Senate Democrats will begin to use budget reconciliation this week which could allow them to push through major bills like infrastructure without any Republican support.
Senate Majority Leader Chuck Schumer, D-N.Y., said he will meet with the 11 Democratic members of the Senate Budget committee on Wednesday to start the process for a budget resolution which could allow passing the pending major infrastructure bill with a party-line vote, The Hill reported Tuesday.
“Tomorrow I’m convening a meeting with all 11 Democratic members of the Senate Budget Committee regarding a fiscal year ‘22 budget resolution,” Schumer said. “Now that President Biden’s fiscal ‘22 budget request has been received by Congress, the Budget Committee can begin the important work of producing a budget resolution.”
According to the House Committee on the Budget’s website, reconciliation is a “special process” that makes legislation easier to pass in the Senate.
Instead of the 60 votes needed on a bill to avoid a filibuster, a simple majority vote of 51 can pass the legislation.
Currently the Senate is evenly split along party lines 50-50, with Democratic Vice President Kamala Harris casting the tie breaking vote.
According to the website, reconciliation can only be used on bills that change spending or revenues.
It also limits the time a bill can be debated and the types of amendments that can be offered.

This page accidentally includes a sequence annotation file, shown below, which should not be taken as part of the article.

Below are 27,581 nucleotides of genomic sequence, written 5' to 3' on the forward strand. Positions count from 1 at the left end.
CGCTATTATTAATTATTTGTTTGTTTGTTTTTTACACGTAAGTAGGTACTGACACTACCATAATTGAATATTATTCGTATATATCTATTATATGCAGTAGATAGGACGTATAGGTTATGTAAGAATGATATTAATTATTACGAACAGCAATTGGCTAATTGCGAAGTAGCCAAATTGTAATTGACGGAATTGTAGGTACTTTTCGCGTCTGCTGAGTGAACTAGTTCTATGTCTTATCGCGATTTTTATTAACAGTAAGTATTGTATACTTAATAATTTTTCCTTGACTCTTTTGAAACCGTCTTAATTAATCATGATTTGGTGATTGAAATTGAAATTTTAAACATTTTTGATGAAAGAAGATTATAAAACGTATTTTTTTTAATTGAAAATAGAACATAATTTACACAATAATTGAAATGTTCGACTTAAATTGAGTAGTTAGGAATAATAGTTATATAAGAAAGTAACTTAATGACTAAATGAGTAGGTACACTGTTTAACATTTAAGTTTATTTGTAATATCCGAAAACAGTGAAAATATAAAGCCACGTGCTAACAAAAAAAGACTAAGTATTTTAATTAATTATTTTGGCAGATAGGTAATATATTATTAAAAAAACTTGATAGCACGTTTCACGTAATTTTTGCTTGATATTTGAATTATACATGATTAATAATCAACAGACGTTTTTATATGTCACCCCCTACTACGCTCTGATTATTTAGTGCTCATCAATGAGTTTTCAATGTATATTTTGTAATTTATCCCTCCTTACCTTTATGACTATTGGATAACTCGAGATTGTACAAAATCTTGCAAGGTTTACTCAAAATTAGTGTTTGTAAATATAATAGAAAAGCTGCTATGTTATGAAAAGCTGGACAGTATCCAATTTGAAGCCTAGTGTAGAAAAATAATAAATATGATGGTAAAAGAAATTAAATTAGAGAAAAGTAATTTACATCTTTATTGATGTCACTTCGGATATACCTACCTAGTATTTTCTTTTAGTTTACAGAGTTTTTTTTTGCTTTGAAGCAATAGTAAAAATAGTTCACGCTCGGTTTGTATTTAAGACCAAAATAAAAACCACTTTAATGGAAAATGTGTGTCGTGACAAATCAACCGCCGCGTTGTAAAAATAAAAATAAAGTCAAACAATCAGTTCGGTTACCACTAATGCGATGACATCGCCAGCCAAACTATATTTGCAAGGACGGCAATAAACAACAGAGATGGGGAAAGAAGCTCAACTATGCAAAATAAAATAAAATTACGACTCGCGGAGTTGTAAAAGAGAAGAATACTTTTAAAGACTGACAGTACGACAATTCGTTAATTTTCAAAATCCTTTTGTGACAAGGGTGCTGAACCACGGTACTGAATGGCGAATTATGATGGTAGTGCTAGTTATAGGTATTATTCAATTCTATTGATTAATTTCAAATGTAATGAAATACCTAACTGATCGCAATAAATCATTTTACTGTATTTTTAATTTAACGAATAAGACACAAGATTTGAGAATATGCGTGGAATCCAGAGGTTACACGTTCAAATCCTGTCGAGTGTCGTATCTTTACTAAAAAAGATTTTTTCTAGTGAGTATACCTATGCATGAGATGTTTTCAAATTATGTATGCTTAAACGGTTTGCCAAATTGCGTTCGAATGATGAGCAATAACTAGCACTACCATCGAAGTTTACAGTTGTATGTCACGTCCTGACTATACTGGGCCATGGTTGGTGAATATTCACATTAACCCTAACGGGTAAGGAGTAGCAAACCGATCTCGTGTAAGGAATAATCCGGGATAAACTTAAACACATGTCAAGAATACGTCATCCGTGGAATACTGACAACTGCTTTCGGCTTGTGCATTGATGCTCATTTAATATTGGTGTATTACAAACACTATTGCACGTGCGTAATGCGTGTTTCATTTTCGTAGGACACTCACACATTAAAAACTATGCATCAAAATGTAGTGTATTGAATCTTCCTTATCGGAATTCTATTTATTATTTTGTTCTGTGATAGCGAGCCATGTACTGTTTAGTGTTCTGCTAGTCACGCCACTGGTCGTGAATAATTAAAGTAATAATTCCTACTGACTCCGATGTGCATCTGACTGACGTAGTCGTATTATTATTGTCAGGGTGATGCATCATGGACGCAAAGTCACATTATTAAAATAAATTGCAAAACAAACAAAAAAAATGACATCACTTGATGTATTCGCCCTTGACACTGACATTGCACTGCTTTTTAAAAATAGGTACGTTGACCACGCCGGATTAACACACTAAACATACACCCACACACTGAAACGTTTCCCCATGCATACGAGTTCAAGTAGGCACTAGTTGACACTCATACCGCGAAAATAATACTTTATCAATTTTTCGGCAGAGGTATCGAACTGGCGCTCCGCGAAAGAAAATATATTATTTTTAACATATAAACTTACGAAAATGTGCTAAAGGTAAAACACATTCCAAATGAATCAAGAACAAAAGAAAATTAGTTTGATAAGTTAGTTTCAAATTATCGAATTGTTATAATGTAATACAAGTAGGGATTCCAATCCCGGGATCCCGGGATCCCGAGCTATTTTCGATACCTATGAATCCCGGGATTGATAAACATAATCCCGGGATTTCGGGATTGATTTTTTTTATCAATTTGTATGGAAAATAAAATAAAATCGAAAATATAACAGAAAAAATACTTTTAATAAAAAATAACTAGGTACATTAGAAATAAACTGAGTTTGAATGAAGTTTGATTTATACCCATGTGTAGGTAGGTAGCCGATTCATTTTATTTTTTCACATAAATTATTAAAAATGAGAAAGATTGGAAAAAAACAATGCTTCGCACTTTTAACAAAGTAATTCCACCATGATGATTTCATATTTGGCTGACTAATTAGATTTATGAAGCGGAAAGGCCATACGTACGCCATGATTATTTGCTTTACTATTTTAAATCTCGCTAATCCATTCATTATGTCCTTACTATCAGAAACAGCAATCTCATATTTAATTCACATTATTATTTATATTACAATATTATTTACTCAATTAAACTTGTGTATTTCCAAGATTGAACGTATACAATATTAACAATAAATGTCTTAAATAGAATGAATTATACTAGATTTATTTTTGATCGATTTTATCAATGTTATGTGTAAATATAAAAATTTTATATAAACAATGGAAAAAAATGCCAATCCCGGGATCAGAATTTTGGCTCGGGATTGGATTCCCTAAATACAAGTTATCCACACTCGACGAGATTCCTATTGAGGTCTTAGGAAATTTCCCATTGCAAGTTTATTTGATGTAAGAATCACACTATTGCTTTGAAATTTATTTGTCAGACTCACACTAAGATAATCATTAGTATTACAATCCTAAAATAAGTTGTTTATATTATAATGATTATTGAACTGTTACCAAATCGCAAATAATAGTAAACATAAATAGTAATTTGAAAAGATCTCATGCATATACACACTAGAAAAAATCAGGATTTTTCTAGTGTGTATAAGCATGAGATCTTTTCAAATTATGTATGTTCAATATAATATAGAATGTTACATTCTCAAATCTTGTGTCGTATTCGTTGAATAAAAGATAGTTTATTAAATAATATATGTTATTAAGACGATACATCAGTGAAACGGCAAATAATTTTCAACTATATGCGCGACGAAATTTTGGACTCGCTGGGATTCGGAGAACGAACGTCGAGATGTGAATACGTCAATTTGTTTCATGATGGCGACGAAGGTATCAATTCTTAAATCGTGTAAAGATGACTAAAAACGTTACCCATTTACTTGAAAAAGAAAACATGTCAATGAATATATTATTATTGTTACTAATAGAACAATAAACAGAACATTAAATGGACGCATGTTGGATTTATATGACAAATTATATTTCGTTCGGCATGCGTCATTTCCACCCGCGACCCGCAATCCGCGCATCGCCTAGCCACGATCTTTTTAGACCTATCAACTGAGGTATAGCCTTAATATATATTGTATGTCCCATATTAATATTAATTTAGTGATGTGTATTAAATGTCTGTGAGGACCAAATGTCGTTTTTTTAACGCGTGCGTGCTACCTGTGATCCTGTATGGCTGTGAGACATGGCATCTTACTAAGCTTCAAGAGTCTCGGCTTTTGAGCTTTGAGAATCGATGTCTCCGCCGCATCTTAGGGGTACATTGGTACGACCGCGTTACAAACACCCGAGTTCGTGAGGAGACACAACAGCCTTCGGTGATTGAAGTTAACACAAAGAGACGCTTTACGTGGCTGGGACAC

The process has been used by both parties in the past to push legislation through Congress.
It could be used, Schumer said in the Hill’s article, to pass elements of the $2.25 trillion American Jobs Plan and the $1.8 trillion American Families Plan.
“As you know, a budget resolution will outline how we go forward and includes issues that are affecting, that are part of reconciliation,” he said.
This comes as talks between Republicans and Democrats on the infrastructure bill have all but ended as both sides debate the meaning of the term “infrastructure.”
The Democrats bill takes a broader definition and includes childcare and medical care among areas to spend on where Republicans are only supporting physical items such as roads, bridges, and tunnels.
Schumer said he plans on bringing a “scaled-down” version of the infrastructure bill to the Senate floor during regular business sometime in July, but with the reconciliation also underway at the same time, it could pass with just Democratic support in August.
“Both are moving forward, the bipartisan track and the track on reconciliation, and both we hope to get done in July, both the budget resolution and the bipartisan bill,” Schumer said.
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